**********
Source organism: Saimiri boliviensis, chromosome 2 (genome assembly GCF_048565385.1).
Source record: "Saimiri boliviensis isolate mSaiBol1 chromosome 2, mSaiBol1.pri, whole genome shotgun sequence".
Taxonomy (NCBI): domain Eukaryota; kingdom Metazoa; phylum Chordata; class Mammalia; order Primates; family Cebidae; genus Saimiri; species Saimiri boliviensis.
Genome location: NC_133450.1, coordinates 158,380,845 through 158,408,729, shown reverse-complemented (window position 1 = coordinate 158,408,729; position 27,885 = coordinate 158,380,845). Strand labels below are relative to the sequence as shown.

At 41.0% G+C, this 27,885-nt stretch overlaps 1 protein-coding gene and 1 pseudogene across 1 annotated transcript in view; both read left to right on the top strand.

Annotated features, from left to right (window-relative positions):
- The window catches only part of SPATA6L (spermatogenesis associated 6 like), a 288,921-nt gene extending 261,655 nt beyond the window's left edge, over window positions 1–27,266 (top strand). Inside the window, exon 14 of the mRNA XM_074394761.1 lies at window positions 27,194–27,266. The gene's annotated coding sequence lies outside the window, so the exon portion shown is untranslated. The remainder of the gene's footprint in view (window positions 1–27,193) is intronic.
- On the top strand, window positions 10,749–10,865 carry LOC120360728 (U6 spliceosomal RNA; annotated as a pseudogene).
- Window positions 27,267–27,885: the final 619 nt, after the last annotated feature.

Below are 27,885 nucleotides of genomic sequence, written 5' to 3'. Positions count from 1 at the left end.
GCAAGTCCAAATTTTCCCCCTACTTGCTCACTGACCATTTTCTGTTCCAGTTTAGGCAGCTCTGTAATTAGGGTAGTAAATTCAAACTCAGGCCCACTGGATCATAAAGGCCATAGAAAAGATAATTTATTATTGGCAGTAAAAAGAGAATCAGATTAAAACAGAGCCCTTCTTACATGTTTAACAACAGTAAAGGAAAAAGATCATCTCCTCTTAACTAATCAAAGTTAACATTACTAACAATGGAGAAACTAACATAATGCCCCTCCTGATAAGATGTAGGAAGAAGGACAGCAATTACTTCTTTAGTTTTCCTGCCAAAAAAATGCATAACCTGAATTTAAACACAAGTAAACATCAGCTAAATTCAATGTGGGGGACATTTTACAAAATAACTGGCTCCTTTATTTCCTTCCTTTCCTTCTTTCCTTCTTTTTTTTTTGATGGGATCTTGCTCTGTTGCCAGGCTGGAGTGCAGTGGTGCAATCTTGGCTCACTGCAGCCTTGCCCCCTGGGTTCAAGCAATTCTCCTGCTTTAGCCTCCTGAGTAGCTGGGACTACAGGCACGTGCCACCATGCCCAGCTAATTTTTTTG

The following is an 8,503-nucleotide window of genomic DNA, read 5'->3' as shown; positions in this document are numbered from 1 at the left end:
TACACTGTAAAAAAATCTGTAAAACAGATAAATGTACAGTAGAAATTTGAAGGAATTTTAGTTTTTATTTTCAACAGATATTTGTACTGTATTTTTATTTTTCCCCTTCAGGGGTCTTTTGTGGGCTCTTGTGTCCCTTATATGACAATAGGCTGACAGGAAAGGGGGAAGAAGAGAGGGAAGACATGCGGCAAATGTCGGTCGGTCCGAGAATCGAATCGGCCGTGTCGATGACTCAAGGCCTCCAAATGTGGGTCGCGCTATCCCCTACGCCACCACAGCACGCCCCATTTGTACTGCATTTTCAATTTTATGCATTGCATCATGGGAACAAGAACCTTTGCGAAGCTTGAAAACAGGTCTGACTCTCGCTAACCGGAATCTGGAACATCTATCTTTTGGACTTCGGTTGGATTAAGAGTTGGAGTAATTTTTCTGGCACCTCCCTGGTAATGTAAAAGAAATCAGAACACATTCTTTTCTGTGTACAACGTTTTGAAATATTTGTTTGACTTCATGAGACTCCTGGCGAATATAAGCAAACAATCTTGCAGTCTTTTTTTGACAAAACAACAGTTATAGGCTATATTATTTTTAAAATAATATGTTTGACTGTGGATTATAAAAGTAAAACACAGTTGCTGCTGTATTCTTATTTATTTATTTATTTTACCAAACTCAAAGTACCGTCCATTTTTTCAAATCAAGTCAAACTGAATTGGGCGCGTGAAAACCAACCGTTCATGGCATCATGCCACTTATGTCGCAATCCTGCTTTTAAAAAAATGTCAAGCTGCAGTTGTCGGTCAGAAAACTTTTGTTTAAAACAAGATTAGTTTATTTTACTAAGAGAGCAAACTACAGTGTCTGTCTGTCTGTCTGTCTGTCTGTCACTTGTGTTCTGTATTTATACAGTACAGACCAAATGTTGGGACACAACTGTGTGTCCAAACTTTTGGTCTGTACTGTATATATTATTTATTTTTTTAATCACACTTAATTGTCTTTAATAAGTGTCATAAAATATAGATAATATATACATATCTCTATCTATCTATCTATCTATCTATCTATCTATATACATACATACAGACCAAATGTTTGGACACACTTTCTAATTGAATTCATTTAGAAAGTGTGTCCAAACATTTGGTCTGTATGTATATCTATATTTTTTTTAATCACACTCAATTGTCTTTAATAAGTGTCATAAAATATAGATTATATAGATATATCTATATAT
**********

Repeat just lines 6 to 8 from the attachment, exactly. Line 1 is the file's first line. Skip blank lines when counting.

Annotated features, from left to right (window-relative positions):
- The window catches only part of SPATA6L (spermatogenesis associated 6 like), a 288,921-nt gene extending 261,655 nt beyond the window's left edge, over window positions 1–27,266 (top strand). Inside the window, exon 14 of the mRNA XM_074394761.1 lies at window positions 27,194–27,266. The gene's annotated coding sequence lies outside the window, so the exon portion shown is untranslated. The remainder of the gene's footprint in view (window positions 1–27,193) is intronic.
- On the top strand, window positions 10,749–10,865 carry LOC120360728 (U6 spliceosomal RNA; annotated as a pseudogene).